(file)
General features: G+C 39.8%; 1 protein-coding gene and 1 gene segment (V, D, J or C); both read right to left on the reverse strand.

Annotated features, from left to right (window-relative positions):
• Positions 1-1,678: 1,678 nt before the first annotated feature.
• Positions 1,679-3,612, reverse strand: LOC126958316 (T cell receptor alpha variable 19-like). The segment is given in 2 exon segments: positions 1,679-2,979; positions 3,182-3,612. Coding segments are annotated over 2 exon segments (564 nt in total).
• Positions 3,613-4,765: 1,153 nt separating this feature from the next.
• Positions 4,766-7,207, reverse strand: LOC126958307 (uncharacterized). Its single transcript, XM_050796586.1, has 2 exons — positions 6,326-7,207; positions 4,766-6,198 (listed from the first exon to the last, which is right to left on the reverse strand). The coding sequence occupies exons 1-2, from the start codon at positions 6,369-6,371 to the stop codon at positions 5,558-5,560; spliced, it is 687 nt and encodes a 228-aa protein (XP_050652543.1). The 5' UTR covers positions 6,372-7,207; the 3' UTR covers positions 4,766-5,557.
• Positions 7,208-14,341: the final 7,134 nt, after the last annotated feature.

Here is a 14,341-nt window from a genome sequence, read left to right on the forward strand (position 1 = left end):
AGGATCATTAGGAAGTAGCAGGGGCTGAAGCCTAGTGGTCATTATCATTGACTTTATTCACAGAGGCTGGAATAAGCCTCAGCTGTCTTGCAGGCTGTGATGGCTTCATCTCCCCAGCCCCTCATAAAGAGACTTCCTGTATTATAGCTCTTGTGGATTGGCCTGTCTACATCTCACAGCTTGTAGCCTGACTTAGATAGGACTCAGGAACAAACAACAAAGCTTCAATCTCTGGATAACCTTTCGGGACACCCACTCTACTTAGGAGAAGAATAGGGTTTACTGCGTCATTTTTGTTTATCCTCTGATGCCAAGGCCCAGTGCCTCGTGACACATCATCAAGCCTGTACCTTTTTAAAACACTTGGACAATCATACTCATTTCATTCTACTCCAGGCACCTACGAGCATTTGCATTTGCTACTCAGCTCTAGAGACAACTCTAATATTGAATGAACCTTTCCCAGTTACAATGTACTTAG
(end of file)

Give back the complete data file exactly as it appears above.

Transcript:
General features: G+C 39.8%; 1 protein-coding gene and 1 gene segment (V, D, J or C); both read right to left on the reverse strand.

Annotated features, from left to right (window-relative positions):
• Positions 1-1,678: 1,678 nt before the first annotated feature.
• Positions 1,679-3,612, reverse strand: LOC126958316 (T cell receptor alpha variable 19-like). The segment is given in 2 exon segments: positions 1,679-2,979; positions 3,182-3,612. Coding segments are annotated over 2 exon segments (564 nt in total).
• Positions 3,613-4,765: 1,153 nt separating this feature from the next.
• Positions 4,766-7,207, reverse strand: LOC126958307 (uncharacterized). Its single transcript, XM_050796586.1, has 2 exons — positions 6,326-7,207; positions 4,766-6,198 (listed from the first exon to the last, which is right to left on the reverse strand). The coding sequence occupies exons 1-2, from the start codon at positions 6,369-6,371 to the stop codon at positions 5,558-5,560; spliced, it is 687 nt and encodes a 228-aa protein (XP_050652543.1). The 5' UTR covers positions 6,372-7,207; the 3' UTR covers positions 4,766-5,557.
• Positions 7,208-14,341: the final 7,134 nt, after the last annotated feature.

Here is a 14,341-nt window from a genome sequence, read left to right on the forward strand (position 1 = left end):
AGGATCATTAGGAAGTAGCAGGGGCTGAAGCCTAGTGGTCATTATCATTGACTTTATTCACAGAGGCTGGAATAAGCCTCAGCTGTCTTGCAGGCTGTGATGGCTTCATCTCCCCAGCCCCTCATAAAGAGACTTCCTGTATTATAGCTCTTGTGGATTGGCCTGTCTACATCTCACAGCTTGTAGCCTGACTTAGATAGGACTCAGGAACAAACAACAAAGCTTCAATCTCTGGATAACCTTTCGGGACACCCACTCTACTTAGGAGAAGAATAGGGTTTACTGCGTCATTTTTGTTTATCCTCTGATGCCAAGGCCCAGTGCCTCGTGACACATCATCAAGCCTGTACCTTTTTAAAACACTTGGACAATCATACTCATTTCATTCTACTCCAGGCACCTACGAGCATTTGCATTTGCTACTCAGCTCTAGAGACAACTCTAATATTGAATGAACCTTTCCCAGTTACAATGTACTTAG